In Ramirez, 278 Kan. at 408, our Supreme Court quoted 2 LaFave, Search and Seizure § 3.6(b), pp. 299-301, and 2004 Pocket Part, pp. 47-49 (1996), which discusses whether possession of certain kinds of envelopes or packages constitutes probable cause:

"'[T]he observation of a person in possession of a certain kind of envelope or other packaging which on other occasions involving other persons has been found to conceal narcotics does not, standing alone, constitute probable cause. It has even been held that the viewing of a passing of such a container from one person to another is not enough, though it would seem that little more than that should be necessary. Certainly if money is passed in exchange there are then grounds to arrest, and the small gap can also be filled by "furtive or evasive behavior," prior information from an informant, or the fact that the locale "has developed a reputation as a drug marketplace.'"

Thus, even when an officer sees an individual in possession of a package that is commonly used to conceal drugs, there must be some other evidence such as the passing of money to establish probable cause. Here, no officer even saw Vandevelde with any sort of suspicious envelope or package when he left the apartment.

In State v. Boykins, 34 Kan. App. 2d 144, 118 P.3d 1287 (2005), this court reversed the trial court's denial of the defendant's motion to suppress evidence. There, officers were watching a residence for suspected drug activity when they saw a car driven by the defendant stop in front of the home. A female passenger got out of the car and went inside the home. Before she went inside, the passenger took something out of her pocket and handed it to the defendant. As the defendant drove away from the residence, an officer followed him and saw him turn without using a turn signal. Another officer who was also involved in the residence surveillance stopped the defendant and noticed that he was exhibiting nervous behavior. The officer asked the defendant to step out of the car and began questioning him about whether he had a weapon. When the officer asked the defendant if he possessed any drugs, the defendant looked at his shirt pocket, paused, looked back at the officer, and responded yes. The officer discovered a baggie that contained cocaine in the defendant's shirt pocket. After the defendant was arrested, two more baggies containing cocaine were found in the defendant's car during an inventory search.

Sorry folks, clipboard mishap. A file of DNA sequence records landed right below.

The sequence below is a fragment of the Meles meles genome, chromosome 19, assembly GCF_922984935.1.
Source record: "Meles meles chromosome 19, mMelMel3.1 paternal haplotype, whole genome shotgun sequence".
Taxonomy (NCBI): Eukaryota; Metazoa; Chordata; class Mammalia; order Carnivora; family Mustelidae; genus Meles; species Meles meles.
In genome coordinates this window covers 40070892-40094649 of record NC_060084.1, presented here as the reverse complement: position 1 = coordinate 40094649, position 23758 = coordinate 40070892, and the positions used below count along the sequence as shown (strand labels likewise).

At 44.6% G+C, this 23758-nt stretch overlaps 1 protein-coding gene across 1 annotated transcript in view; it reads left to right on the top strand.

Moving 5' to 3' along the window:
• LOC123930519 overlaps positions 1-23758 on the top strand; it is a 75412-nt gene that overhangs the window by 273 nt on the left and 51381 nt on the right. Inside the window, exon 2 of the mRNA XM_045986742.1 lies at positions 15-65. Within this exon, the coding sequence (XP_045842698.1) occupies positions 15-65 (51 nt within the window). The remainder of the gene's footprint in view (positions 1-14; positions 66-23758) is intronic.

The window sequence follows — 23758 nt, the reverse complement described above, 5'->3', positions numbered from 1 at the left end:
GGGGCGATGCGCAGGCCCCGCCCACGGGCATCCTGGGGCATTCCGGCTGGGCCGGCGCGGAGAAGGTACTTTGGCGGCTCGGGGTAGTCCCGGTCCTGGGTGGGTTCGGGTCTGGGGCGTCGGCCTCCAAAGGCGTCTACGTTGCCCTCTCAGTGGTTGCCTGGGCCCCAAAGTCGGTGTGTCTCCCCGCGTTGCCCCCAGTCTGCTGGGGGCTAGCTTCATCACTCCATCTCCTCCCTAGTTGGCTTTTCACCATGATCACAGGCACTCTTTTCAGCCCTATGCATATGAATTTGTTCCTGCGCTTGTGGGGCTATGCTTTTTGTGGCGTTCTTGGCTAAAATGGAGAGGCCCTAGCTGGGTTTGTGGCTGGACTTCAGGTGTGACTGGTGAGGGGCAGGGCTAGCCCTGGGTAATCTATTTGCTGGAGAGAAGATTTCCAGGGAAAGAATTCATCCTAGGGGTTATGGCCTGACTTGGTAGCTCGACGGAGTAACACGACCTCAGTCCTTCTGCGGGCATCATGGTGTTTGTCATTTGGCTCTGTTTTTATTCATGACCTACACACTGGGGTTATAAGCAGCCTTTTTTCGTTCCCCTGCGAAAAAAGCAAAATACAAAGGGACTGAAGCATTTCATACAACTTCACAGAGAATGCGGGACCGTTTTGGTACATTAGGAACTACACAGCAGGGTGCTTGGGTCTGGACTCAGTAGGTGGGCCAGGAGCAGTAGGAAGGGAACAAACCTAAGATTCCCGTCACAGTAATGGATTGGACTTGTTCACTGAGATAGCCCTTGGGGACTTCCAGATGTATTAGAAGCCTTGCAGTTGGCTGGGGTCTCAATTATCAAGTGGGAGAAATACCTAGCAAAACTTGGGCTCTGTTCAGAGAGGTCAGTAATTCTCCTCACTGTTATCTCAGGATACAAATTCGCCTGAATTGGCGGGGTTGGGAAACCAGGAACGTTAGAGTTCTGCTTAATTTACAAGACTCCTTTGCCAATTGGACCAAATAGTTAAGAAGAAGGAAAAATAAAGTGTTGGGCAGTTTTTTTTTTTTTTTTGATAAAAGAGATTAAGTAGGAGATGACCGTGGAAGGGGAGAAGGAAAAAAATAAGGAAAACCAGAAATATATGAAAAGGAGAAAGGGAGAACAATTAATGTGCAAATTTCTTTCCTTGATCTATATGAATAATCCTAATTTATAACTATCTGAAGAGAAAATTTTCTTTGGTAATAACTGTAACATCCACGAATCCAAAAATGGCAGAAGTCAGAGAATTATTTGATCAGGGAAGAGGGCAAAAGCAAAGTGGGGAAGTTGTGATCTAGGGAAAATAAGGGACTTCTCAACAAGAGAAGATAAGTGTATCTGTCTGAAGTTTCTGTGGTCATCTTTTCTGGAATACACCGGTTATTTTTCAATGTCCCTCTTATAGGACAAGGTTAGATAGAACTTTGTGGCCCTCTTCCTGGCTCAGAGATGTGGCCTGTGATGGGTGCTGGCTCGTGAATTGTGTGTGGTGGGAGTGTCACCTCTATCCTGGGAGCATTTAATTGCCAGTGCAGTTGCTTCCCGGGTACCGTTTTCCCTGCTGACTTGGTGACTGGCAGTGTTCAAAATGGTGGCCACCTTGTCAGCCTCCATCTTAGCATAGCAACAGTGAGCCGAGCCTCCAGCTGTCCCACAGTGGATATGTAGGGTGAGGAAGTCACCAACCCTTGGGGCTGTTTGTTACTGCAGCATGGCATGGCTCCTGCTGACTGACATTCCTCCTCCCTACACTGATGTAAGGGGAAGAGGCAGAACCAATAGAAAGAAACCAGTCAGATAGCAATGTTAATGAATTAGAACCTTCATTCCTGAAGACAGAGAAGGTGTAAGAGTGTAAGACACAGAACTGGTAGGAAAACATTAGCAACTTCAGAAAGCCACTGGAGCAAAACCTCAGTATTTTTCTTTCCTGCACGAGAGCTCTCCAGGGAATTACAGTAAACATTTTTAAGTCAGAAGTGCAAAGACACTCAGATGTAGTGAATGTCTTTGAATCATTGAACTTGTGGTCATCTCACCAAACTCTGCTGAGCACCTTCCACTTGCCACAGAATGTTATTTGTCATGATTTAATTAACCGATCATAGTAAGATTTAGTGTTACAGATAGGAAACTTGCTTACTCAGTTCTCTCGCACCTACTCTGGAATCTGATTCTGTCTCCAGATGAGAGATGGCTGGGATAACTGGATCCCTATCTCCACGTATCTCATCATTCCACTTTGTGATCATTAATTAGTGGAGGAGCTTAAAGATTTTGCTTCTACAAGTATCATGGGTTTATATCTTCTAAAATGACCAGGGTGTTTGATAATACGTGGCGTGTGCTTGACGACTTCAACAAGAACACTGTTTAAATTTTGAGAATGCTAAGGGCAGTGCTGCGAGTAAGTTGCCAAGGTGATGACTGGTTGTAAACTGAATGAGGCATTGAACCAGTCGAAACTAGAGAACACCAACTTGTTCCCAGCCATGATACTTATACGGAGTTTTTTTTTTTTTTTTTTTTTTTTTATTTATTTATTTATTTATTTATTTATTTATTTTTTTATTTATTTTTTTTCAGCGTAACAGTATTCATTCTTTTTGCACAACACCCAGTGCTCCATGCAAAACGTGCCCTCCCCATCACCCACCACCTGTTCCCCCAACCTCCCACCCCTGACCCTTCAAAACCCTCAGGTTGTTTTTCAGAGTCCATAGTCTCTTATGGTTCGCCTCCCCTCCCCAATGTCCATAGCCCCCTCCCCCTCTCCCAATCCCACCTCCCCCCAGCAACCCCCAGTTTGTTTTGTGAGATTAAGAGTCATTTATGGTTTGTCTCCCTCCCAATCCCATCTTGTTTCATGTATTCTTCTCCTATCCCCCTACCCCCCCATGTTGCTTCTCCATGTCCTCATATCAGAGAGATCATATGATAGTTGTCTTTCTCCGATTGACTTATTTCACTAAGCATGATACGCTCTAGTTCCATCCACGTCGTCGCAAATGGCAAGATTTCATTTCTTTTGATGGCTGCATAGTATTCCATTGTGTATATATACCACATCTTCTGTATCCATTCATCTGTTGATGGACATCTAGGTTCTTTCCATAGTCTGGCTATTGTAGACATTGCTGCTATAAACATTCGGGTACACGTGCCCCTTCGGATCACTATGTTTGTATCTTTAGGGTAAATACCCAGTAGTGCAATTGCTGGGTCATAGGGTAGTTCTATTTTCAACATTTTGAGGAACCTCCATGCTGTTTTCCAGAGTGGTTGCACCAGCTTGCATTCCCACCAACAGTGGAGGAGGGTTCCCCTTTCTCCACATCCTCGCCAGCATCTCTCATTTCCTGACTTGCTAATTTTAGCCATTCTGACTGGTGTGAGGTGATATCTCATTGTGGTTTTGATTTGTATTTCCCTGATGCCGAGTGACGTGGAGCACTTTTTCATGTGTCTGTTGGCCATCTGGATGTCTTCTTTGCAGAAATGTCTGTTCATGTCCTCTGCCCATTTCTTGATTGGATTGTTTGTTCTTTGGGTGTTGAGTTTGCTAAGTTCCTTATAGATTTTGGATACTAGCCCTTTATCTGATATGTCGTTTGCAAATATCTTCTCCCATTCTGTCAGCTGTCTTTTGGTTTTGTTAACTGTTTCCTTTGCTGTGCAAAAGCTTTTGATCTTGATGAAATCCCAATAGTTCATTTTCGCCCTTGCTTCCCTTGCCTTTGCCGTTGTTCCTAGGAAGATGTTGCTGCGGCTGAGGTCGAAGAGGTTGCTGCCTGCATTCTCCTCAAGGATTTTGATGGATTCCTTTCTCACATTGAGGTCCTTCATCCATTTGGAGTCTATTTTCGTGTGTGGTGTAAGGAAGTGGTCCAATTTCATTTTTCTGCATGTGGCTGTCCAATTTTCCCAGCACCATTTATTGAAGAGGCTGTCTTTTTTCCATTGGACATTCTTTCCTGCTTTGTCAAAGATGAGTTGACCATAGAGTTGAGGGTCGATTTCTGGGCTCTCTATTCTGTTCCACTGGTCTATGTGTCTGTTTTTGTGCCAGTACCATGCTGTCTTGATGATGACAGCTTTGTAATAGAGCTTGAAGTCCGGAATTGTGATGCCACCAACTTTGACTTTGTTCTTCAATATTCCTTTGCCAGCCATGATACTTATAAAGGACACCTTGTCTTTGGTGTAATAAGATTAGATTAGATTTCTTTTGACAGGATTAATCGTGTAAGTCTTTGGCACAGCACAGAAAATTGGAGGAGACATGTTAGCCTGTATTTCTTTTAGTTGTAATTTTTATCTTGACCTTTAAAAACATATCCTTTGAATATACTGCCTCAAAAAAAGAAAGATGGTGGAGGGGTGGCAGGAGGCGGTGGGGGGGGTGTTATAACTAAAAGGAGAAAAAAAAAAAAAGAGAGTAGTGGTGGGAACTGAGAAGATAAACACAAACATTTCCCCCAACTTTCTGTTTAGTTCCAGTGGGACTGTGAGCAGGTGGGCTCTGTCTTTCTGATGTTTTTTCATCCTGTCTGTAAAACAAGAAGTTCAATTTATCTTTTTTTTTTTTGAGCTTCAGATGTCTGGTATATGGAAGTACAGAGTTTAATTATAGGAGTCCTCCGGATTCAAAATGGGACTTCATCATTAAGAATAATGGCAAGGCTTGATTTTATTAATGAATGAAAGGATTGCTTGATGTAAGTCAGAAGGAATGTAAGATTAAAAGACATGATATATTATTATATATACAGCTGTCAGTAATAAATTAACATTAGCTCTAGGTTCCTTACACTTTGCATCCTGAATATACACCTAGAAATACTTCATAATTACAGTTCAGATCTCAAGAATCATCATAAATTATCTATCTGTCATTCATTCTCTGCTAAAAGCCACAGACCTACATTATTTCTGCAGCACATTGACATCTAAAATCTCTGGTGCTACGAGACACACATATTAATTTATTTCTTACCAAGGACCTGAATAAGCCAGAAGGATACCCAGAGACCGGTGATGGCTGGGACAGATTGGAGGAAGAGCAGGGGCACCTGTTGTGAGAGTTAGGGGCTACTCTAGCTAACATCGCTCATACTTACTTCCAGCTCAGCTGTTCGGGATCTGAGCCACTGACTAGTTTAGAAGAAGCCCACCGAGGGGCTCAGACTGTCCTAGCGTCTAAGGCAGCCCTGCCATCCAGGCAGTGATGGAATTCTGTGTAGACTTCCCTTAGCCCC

The defendant in Boykins moved to suppress the evidence, arguing that there had been an unreasonable detention under the Fourth Amendment to the United States Constitution. The trial court found that the officers had reasonable suspicion to investigate a possible drug violation and denied the defendant's motion to suppress. On appeal, this court held that the defendant's "mere propinquity" to others and his nervous behavior did not provide reasonable suspicion of criminal activity. 34 Kan. App. 2d at 147. Noting that the officers' observations only produced a subjective hunch that may or may not ultimately prove correct, this court stated: